or how to read George R. R. Martin’s staggering, cumbersome epic without getting traumatized by the torture, rape, incest, and murder, thwarted by the medieval language, lost in his vast, invented world of strangely named cities and surrounding geography, muddled by the epic history and mythology, confused by the excessive cast of characters, or bored by the details of custom and culture.
CAUTION: There are some minor spoilers below, but they are worth it if I can get you to visit these books. Besides, you’ll forget about them as soon as you get into it.
HOW TO READ GAME OF THRONES
I have a confession to make: I never finished reading The Lord of the Rings. I tried it a few times, and somewhere amidst The Two Towers I just couldn’t sit through another meeting where old songs and myths were discussed or ancient languages were dissected. I wanted to get back to the orcs and the goblins, the wizards and the elves — the adventuring! (To be fair, I was only twelve when I gave it my best effort. I might have the patience for it now, thirty years later.) What I really needed was an interactive guide (like the ambitious LotrProject) — detailed journey maps, cultural histories, character synopses, fleshed-out family trees, pictures! — to keep me grounded in the story instead of feeling distracted and overwhelmed. Or perhaps there just wasn’t enough raping and beheading in Middle Earth.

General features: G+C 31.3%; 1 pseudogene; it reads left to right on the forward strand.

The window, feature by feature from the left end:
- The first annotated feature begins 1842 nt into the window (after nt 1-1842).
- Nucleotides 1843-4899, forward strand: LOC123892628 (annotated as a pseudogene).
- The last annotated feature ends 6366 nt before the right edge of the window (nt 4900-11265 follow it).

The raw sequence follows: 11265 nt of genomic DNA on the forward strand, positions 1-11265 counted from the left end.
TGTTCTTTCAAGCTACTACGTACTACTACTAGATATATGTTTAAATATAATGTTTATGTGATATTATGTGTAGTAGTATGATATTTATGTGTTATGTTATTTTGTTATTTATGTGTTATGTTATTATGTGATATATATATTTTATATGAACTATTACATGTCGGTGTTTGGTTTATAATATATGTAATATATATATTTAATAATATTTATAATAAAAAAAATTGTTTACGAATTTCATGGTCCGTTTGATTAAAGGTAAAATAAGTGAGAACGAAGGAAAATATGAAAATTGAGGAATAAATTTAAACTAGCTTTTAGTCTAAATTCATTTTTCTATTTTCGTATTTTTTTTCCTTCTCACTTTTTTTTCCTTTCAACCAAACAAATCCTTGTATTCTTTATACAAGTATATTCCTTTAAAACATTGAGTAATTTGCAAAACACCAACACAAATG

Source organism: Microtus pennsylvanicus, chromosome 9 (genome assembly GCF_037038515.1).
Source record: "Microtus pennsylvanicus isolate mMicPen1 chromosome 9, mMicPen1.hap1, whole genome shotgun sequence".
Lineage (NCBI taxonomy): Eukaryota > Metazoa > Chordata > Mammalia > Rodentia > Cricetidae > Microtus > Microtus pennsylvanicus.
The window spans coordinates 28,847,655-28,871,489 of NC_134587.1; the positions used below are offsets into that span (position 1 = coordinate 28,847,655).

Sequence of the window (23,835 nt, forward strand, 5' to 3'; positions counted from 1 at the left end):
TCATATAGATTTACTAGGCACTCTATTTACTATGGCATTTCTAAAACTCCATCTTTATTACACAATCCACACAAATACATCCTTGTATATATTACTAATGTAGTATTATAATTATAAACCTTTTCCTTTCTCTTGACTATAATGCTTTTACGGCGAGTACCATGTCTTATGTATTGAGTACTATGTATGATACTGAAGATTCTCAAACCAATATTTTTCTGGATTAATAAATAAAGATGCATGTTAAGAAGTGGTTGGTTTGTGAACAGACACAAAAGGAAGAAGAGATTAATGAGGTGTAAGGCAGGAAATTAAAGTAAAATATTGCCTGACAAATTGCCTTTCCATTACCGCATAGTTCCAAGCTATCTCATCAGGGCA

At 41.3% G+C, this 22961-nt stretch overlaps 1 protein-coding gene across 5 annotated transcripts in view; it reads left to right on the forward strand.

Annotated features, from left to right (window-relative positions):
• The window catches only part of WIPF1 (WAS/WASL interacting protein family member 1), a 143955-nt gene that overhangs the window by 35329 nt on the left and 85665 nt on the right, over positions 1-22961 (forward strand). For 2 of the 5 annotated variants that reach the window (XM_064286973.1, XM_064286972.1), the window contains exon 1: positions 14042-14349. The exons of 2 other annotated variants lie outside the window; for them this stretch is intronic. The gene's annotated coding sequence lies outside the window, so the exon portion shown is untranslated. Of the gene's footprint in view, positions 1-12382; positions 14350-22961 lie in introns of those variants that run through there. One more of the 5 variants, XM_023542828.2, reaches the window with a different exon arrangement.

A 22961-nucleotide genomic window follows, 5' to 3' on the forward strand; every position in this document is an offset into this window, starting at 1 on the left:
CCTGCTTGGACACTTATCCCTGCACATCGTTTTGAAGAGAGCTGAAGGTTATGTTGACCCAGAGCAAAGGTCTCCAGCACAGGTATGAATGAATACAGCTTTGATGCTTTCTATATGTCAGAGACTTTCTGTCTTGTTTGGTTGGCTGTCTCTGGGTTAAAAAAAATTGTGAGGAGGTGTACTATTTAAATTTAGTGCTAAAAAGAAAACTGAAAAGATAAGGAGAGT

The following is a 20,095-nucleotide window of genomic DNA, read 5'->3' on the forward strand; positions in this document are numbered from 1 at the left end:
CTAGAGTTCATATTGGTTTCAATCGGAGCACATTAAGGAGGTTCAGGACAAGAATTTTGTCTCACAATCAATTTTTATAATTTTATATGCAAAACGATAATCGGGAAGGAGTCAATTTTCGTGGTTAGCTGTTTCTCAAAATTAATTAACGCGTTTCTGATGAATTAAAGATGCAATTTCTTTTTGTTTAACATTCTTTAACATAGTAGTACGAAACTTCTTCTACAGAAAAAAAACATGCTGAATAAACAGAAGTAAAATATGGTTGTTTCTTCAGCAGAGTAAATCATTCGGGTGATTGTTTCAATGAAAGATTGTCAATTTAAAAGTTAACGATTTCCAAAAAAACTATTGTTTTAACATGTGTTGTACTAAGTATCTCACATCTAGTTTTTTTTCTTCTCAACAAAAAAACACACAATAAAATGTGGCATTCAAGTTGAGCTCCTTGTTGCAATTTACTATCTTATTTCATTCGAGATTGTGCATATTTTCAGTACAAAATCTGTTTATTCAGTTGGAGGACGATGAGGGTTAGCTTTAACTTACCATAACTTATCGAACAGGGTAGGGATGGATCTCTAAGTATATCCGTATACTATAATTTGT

Which brings us to the epic A Song of Ice and Fire, something akin to fantasy but not altogether unreal. George R.R. Martin (GRRM) is equal parts mediaeval historian, amateur cartographer, cultural anthropologist, royal genealogist, relational psychoanalyst, and vengeful god. His work is at times brutal and violent — hence the raping and beheadings reference— but at other times rich and sublime. I recently completed books 4 and 5 of the series and felt an almost visceral sense of loss, of being extricated from a real place, like the feeling at the end of an unforgettable trip abroad: even before you leave, you want to go back.